The Federal Aviation Administration said Wednesday it traced the mass system outage that temporarily grounded all domestic flight departures earlier that day to a "damaged database file."
Driving the news: The agency added that there was "no evidence of a cyber attack" and that it is "continuing a thorough review to determine the root cause," per a statement.
What happened: The FAA says an outage of its Notice to Air Missions System — which sends safety and other important notifications to pilots — led to the delays.
- The FAA conducted a hard reset overnight when the system crashed. Flights were already in the air at the time, Reuters reports.
- Normal air traffic operations were allowed to resume later that morning but thousands of flights remained delayed or cancelled throughout the day.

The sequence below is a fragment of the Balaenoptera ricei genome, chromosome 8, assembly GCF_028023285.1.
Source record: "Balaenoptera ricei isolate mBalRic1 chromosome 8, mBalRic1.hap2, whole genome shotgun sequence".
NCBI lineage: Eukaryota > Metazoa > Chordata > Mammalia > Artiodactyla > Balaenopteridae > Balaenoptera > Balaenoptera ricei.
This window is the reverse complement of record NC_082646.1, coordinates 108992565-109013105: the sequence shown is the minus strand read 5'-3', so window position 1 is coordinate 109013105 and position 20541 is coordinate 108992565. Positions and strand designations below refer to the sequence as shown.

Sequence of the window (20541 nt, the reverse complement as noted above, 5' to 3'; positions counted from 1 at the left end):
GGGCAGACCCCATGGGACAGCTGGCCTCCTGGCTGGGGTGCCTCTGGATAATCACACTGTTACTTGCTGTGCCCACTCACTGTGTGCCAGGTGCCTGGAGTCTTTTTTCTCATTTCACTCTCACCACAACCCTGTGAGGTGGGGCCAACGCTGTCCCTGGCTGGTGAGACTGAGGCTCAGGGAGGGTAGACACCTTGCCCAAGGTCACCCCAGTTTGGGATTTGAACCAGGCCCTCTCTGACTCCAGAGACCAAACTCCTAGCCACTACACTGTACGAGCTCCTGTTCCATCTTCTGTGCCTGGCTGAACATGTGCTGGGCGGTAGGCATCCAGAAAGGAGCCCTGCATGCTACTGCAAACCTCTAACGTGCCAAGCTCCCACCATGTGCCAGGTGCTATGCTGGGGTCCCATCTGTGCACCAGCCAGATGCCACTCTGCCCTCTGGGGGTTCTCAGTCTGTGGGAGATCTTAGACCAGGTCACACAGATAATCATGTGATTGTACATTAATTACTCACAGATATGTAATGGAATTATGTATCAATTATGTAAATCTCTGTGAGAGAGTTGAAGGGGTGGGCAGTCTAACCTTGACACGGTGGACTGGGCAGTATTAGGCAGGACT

The big picture: Republican lawmakers are calling on the Biden administration to enact reforms of the FAA, which has been without a permanent leader since March.
- Rep. Sam Graves (R-Mo.), the new chairman of the House Transportation Committee, said the incident "underscores the number of empty desks and vacant offices at the FAA."
- "Centuries of combined experience has gone out the door in the past several years and far too few of these positions have been filled," he added. "The FAA does not run on autopilot — it needs skilled, dedicated, and permanent leadership in positions across the agency, starting with the administrator’s office."
Zoom out: The incident marks the second major disruption of U.S. air travel in the past month, after a winter storm led to thousands of flight delays and cancellations over the holidays.
Go deeper: What to do if your flight gets canceled or delayed
Herb Scribner contributed to this report.